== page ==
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The Open Talent Economy

Human Capital Trends 2013

Managing talent used to involve at least a few certainties. You knew what roles you needed to fill and where you could find the talent to fill them. When people worked for you, they came to your building in the morning and left at the end of the day. You could see and interact with them. And they could see you.

Today things are different. Changes on a global scale have upended these familiar patterns, and talent and employers now seek each other out, on more equal terms, from anywhere in the world. The evolving workforce is a mixture of full-time employees, contractors and freelancers and—increasingly—people with no formal ties to your enterprise at all. People move more freely than ever from role to role and across organizational and geographic boundaries. Global markets and products, driven by rapid innovation and post-digital disruption, seem to demand new talent models that can be rapidly configured and reconfigured. Businesses expect agility, scale and the right skills to be available faster than ever—in real time.

Welcome to the open talent economy—a collaborative, transparent, technology-driven, rapid-cycle way of doing business. What the open source model did for software, the open talent economy is doing for work.

What could this all mean for business and HR leaders? It could mean challenging core assumptions about how people enter the workforce, how they work together and how to develop their potential. It can also mean devising new operational frameworks that allow organizations to embrace those changes instead of falling behind.

While traditionally, companies have focused on the talent and workforce within their organizations and on their balance sheets, increasingly companies are expanding their talent networks to include “partnership talent” (employees who are parts of joint ventures), “borrowed talent” (employees who are part of contractors or outsourcing relationships), “freelance talent” (independent, individual contractors) and “open source talent” (people who don’t work for you at all, but are part of your value chain and services). This trend will ultimately rewrite what the term “workforce” actually means.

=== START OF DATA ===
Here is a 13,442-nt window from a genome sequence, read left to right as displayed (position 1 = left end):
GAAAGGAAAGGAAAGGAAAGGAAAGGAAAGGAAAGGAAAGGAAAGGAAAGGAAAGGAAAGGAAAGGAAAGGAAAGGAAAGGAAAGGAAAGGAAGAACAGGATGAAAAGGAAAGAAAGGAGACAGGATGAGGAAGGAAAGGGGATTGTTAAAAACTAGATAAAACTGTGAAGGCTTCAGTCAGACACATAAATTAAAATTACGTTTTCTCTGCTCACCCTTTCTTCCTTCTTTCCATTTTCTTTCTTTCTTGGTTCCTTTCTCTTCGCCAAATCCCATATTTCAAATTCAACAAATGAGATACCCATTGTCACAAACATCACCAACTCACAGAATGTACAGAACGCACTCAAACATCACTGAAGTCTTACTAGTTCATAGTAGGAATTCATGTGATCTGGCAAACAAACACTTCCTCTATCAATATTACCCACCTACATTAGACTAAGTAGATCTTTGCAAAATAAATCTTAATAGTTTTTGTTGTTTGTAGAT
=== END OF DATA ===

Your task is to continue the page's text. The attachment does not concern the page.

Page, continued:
What’s driving this trend?

The tectonic shifts driving today’s open talent economy are present around the world and in almost every industry and sector. They are fundamentally changing the structure of talent and work.

The emergence of a global talent market across an increasing number of fields and disciplines is opening the world to new ways of acquiring, developing and managing talent and work. The open diffusion of ideas, practices and technologies—and above all, people—lets different parts of the world influence and depend upon one another in new ways. While global time zones can present challenges when colleagues want to collaborate simultaneously, the availability of voice and video over IP (VoIP) make it possible to see, hear and share documents in real time from your notebook, or your smartphone.